Vamik D. Volkan, Norman Itzkowitz, Andrew W. Dod. Richard Nixon: A Psychobiography. New York: Columbia University Press, 1997. xii + 190 pp. $27.50 (cloth), ISBN 978-0-231-10854-6.
Reviewed by William E. Pemberton (University of Wisconsin-La Crosse)
Published on H-Pol (December, 1997)
Richard Nixon called psychobiography "pure baloney," (p. 143) and many scholars agree with him. At a 1987 conference on the presidency, Wilbur Cohen, who had served in every presidential administration since Herbert Hoover, told the group: "To be President, you need to have a good mother. The father doesn't matter. You need a good mother" (p. 143). The audience burst out laughing.
The authors of this psychoanalytic biography believe that Cohen was on the right track. They argue that psychoanalytic understanding of Nixon, or any president, is necessary to fully comprehend his administration: "A person's actions, decisions, style, and speeches are all influenced by...unconscious drives and defenses against them, by personality organization, and by intelligence and physical condition. Social, legal, military, economic, and historical factors must, of course, be taken into account, in order to see how one's internal world intertwines with external realities" (p. 144).
Vamik Volkan is a psychoanalyst and specialist in the psychology of international relations; Norman Itzkowitz is a historian with psychoanalytic training; Andrew Dod, a former student of Itzkowitz, conducted interviews with Nixon associates and acted as a catalyst to get this study underway. Volkan and Itzkowitz collaborated on two earlier books, including a psychobiography of Mustafa Kemal Ataturk.
Nixon's mental processes have attracted psychologically informed studies by, among others, Fawn Brodie, Bruce Mazlish, Blema Steinberg, and James D. Barber and psychologically perceptive biographies by Stephen Ambrose and Garry Wills. Nixon's own writings and interviews often contained intriguing psychological insights, as did those of such close Nixon associates as H. R. Haldeman, Henry Kissinger, and John Ehrlichman. Despite the interest in Nixon's psychology, Volkan, Itzkowitz, and Dod have provided the first detailed psychoanalytic biography. It uses technical psychoanalytic concepts and terminology but is written for the general reader, with most technical discussion relegated to the footnotes.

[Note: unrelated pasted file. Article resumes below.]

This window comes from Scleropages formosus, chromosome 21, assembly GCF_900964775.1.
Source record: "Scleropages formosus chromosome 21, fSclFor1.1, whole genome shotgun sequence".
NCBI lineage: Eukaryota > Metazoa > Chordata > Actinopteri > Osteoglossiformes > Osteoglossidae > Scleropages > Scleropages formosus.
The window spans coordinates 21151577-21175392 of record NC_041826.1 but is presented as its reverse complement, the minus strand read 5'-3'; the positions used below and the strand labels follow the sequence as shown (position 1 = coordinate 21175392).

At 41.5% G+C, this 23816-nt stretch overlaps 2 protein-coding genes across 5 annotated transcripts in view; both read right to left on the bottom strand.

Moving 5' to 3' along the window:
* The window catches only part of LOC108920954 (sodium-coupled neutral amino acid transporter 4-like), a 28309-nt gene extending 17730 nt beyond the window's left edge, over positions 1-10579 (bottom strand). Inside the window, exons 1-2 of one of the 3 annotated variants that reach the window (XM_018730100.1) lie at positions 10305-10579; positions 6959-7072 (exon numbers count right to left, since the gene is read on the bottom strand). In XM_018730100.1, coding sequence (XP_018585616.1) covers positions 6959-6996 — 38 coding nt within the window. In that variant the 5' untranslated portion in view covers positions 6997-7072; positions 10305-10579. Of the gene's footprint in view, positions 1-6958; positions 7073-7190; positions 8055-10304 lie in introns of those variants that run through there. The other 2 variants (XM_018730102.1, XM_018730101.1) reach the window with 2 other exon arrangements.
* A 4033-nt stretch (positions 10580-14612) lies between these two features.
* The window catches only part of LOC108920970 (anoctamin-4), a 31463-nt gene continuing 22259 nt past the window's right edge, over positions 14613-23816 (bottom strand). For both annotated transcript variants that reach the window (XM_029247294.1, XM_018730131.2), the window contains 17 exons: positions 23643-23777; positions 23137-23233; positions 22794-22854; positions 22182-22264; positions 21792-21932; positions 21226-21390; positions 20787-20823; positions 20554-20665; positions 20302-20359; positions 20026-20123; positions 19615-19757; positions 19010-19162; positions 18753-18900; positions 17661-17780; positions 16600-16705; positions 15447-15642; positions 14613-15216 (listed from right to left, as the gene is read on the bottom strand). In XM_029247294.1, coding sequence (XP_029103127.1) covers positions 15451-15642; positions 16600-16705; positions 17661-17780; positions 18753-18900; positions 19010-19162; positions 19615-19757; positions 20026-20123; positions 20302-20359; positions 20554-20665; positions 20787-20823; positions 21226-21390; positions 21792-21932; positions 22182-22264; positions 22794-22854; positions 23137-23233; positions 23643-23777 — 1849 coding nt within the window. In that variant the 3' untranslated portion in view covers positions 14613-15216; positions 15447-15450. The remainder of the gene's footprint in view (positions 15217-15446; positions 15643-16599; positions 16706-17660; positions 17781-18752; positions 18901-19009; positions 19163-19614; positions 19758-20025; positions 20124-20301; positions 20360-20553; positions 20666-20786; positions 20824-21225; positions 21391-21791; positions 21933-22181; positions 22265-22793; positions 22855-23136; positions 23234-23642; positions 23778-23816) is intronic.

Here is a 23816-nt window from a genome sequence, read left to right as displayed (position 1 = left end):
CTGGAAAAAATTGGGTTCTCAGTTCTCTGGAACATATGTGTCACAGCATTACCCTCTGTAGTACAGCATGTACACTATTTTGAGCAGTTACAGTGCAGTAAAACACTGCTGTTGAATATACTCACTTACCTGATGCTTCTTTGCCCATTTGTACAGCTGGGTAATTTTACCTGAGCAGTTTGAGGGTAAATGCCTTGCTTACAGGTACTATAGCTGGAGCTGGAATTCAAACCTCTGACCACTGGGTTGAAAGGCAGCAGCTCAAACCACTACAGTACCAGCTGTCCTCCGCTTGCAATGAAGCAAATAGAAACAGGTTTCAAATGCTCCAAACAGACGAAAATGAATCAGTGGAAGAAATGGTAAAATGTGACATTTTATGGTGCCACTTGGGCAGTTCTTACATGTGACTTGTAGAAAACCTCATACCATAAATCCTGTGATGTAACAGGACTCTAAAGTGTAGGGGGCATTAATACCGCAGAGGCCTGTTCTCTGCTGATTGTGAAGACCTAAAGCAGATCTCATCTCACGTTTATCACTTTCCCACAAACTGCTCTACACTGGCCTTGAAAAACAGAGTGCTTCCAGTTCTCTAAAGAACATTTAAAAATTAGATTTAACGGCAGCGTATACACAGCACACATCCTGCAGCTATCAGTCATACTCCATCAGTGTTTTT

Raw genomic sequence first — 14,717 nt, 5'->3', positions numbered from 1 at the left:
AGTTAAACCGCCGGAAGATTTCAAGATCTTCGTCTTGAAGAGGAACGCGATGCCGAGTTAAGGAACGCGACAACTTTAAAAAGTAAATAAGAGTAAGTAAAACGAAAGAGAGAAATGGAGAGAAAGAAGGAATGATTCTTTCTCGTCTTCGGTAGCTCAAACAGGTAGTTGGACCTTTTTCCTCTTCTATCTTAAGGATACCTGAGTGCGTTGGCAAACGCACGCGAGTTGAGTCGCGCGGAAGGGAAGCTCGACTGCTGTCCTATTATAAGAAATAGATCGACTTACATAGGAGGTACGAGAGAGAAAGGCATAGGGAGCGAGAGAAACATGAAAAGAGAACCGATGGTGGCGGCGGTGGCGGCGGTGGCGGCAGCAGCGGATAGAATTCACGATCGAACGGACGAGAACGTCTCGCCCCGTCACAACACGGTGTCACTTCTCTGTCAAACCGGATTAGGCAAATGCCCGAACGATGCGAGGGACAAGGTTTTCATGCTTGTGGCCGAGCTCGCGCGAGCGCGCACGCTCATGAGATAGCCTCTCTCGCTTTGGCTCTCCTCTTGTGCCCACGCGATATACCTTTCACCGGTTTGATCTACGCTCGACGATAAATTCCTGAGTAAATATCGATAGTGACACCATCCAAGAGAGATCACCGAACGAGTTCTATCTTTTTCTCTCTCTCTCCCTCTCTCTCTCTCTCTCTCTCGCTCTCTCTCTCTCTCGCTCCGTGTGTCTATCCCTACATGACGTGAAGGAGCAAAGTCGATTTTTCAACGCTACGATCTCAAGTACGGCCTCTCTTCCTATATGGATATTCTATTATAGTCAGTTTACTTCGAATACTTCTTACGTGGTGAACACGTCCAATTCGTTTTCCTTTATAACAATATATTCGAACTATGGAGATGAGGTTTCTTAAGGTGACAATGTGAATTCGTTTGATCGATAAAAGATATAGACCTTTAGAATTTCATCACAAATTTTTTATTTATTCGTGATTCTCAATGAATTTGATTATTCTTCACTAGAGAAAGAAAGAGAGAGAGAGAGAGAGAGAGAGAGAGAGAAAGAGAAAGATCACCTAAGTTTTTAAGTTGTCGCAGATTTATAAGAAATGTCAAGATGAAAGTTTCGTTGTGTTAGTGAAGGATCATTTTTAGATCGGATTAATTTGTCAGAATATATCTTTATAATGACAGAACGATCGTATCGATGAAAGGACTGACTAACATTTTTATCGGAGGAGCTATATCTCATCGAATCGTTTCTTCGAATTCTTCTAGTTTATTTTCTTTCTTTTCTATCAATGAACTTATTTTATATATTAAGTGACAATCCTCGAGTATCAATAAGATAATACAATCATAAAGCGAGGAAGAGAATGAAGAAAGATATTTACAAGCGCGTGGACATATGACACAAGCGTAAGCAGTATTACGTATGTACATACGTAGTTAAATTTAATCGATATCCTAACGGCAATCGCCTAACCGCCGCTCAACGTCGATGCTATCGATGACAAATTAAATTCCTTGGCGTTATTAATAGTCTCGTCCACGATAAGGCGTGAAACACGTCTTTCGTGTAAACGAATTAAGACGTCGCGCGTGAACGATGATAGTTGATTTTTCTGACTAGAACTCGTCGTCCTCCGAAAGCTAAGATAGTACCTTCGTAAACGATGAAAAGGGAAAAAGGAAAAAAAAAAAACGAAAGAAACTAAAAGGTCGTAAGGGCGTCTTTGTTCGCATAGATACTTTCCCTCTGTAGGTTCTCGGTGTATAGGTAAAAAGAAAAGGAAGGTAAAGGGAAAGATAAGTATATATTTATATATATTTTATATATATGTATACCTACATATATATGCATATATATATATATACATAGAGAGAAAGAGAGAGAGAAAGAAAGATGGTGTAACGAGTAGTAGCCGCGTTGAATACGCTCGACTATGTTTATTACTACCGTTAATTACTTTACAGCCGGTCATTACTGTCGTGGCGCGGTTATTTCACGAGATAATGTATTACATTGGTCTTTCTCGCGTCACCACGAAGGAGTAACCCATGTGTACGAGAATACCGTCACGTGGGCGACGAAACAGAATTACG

Nixon prided himself on the cold rationalism he brought to the problem of engineering detente with the Soviet Union or of normalizing relations with China. Yet he also made disastrous miscalculations, such as spreading the Vietnamese War into Cambodia and Laos. He had the 1972 election easily won, but his paranoia set a tone that led to the Watergate break-in and to his politically fatal participation in the coverup that destroyed his presidency. The authors find a pattern of Nixon's undoing his triumphs by seeking defeat. They search for a "psychic truth" (p. 4) created by his unconscious demands that help explain both his successes and his self-destructiveness.
The authors briefly--the entire book amounts to about 150 pages of text--sketch Nixon's life, paying particular attention to his early years. His father, Frank Nixon, was a restless, frustrated, and angry man, a mean-spirited person who psychologically abused his five sons and sometimes beat them. Richard's mother, Hannah Milhous, a devout Quaker, was quiet, honest, industrious, but also reserved, private, and unemotional. Their second son, Richard, born in 1913, entered the Nixon household at a particularly tense time, just after Frank uprooted Hannah from her Quaker community and tight-knit family in Whittier, California, and moved her to nearby Yorba Linda, where he bought a lemon orchard. The move was financially disastrous and subjected Hannah to anxiety and depression.
Richard Nixon did not receive "good enough mothering" --a key term in the authors' analysis--not because of any particular failure on Hannah's part but due to the family's circumstances. Hannah had three sons born from 1909 to 1914, took in and nursed her sister's son six months after Richard was born, was hospitalized for a serious operation followed by a long recovery, leaving Richard without his mother at a particularly vulnerable time in his development. During his early life, Richard lived with his relatives at various times, had two brothers die, and had his mother leave home for two years to be with one of his brothers who was dying in Arizona of tuberculosis. This emotional upheaval was taking place in a family wracked by economic insecurity and headed by an angry and abusive father. In these circumstances, "The foundation of Richard's personality was laid down: overtly, he depended in an exaggerated manner on self-reliance, intellectualism and self-adulation; covertly, he would remain a child of deprivation and physical abuse" (p. 35).